- A course which is cross–listed under more than one subject code will not count as the second area of study if either of its listings is from the same area as the first course in that Learning Perspective.
- The six Learning Perspective distribution categories are as follows:
- Perspectives on the Past (PP): Courses that examine the ideas, institutions, achievements and events of the past, both in relation to one another and in relation to the present.
- Perspectives on the Natural World (PN): Courses that examine how theories, mathematical systems and natural laws are inferred, tested and applied to a range of phenomena, and how they are related to current technical and values-based issues.
- Perspectives on Individuals and Society (PS): Courses that examine human behavior, the values and social structures that humans generate, and how each affects the other.
- Perspectives on Literature and Texts (PL suffix): Courses that examine the creative, expressive and rhetorical functions of language in the production and interpretations of text and the tradition they represent.
- Perspectives on the Arts (PA): Courses that examine the inspirations, processes, tools and critical/historical contexts relating to the creation of artistic products or performances; may include the opportunity to directly engage in the creative process.
- Perspectives on Human Existence and Values (PH): Courses that consider those broad questions of human existence that have been given religious, philosophical or literary expression of enduring importance, but inevitably take on different meanings for individuals whose values and cultural traditions differ.
d. Learning Community Requirement. 4-6 credits.
- Each student must successfully complete at least one Learning Community (a pair of topically-related courses taught by cooperating instructors and taken by the some of the same groups of students).
- Successful completion of an Augustana international term satisﬁes the Learning Community requirement when two or more of the courses taken as part of the international term incorporate the educational objectives deﬁned for Learning Communities and credit is earned in at least two of those courses.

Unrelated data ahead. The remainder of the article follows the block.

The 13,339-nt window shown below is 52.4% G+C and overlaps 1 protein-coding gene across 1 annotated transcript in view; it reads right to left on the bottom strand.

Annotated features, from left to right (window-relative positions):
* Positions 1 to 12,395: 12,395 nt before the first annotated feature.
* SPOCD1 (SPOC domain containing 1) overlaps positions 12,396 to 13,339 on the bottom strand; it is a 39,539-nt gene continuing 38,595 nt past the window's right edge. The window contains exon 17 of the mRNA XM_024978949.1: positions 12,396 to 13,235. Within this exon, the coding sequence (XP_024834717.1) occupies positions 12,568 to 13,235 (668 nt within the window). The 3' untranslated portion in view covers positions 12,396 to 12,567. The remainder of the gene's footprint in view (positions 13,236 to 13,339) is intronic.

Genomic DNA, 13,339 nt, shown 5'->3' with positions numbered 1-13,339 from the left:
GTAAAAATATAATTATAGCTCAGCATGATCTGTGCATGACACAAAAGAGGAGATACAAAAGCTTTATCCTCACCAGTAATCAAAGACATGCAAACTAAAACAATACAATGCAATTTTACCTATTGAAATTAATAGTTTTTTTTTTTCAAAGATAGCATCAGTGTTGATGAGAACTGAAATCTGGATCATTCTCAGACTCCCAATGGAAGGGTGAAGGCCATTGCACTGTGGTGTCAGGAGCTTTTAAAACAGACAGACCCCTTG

- Successful completion of the second-year honors course (HONR 220, 221 or 222) satisfies the Learning Community requirement.
- Successful completion of the Learning Community is defined by achieving a passing letter grade (P/NC is not permitted for any general education requirements) in the two linked courses, two 3-credit courses on a designated international term, or the second-year honors course.
- Learning Community courses may fulﬁll the above distribution requirements in the Learning Perspectives and/or may fulﬁll requirements for the major or minor.
e. Skills Requirements.
- Physical Education. Two PE activity courses.
- Foreign Language. 0-9 credits. Students must demonstrate competence in one of the following ways:
- Four years of a single foreign language in high school. Completion of the same language through a full year of graded coursework in Language IV (equivalent of eight semesters) fulfills the requirement. Grades of P, CR, or other "pass" grades for high school coursework is not accepted to complete this requirement. Please see the college policy on Pass/No credit Grading.
- Satisfactory performance on a competency test. Tests are administered online prior to confirming the registration date. Students with fewer than eight semesters of a language who place beyond 103 will be required to retake the exam on campus.
- Successful completion of the 103 or 201 course in any language at Augustana.
- Equivalent (one year) at another college or university. The college does not accept online coursework to fulfill the foreign language requirement.